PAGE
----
The Edinburgh Festival Fringe gets underway today with a record number of shows and soaring ticket sales.
Hundreds of thousands of visitors from across the globe will descend on the Scottish capital over the next few weeks despite the economic situation.
The Fringe, which runs until August 31, sprang up alongside the International Festival in the 1940s.
A record number of shows, including performances by big-name stars such as Denise van Outen, Julian Clary and Alistair McGowan, will be staged this year.
The programme for the world’s biggest arts festival features 2,098 shows from 60 different countries, brought to the stage by 18,901 performers.
Organisers said they were heartened that so many performers had chosen to come to Edinburgh during these recession-hit times, saying all the signs were that it was set to be a “great” Fringe year.
And they said they were confident a “robust” ticket-issuing system was in place this year to avoid a repeat of the box office problems which hit the festival last summer.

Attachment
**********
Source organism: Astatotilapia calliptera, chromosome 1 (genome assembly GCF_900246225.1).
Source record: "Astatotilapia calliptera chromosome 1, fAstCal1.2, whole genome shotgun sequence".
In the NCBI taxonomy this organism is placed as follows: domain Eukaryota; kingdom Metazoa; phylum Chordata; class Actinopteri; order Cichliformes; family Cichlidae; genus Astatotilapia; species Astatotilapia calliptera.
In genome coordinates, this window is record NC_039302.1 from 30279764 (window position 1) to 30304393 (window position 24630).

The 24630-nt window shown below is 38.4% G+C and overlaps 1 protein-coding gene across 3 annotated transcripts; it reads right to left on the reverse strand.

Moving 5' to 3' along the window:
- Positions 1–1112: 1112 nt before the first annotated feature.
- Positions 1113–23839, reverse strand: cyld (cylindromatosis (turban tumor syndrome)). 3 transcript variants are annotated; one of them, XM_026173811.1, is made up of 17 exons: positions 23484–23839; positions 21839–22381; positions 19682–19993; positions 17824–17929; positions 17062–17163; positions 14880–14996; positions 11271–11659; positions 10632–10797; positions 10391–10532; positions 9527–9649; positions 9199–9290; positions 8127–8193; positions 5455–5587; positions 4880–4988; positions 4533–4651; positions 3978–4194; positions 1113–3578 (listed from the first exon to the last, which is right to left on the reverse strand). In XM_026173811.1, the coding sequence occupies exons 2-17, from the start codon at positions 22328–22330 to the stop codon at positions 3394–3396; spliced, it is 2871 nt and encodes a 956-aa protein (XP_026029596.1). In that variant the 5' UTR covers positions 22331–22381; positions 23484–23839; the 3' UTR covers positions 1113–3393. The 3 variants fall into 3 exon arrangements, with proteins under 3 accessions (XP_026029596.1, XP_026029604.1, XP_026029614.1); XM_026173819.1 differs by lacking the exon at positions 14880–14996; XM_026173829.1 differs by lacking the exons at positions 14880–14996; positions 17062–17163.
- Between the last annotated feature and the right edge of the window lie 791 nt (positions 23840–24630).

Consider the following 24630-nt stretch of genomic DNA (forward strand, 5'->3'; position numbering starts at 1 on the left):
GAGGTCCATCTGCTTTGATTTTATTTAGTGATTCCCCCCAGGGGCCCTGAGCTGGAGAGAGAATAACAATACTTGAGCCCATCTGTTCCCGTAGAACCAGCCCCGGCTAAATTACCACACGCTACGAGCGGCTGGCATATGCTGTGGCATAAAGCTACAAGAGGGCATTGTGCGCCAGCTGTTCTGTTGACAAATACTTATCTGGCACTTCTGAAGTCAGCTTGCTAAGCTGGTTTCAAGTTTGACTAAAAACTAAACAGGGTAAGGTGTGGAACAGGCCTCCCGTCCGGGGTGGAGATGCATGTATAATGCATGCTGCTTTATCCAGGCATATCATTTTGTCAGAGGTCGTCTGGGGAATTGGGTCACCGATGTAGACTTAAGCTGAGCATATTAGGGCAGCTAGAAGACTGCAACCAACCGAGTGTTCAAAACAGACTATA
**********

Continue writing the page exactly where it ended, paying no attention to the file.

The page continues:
The BBC reported that advance ticket sales for this year’s Edinburgh Fringe were up more than 20% on 2007 at 395,000.
Last year’s ticketing problems mean the 2008 statistics are unreliable.
Steve Cardownie, of Edinburgh City Council, told BBC Scotland: “Year on year people predict the Fringe has peaked, but this is the evidence that it’s not the case.
“And given the past problems with the ticket system last year, to have bounced back in such a fashion lays testament to the resilience to what is the world’s biggest arts extravaganza.
“Everyone keeps saying the Fringe will go in a downward spiral so this trend is fantastic news for the city.”
The Fringe Festival started in the humble setting of a disused pub above the city’s Royal Mile, but has mushroomed into a major date in the arts calendar.
It provides an alternative to the more high-brow offerings of the International Festival.
Most of the acts are comedy, around a third are theatre and musicals, while opera and dance also make up a sizeable proportion.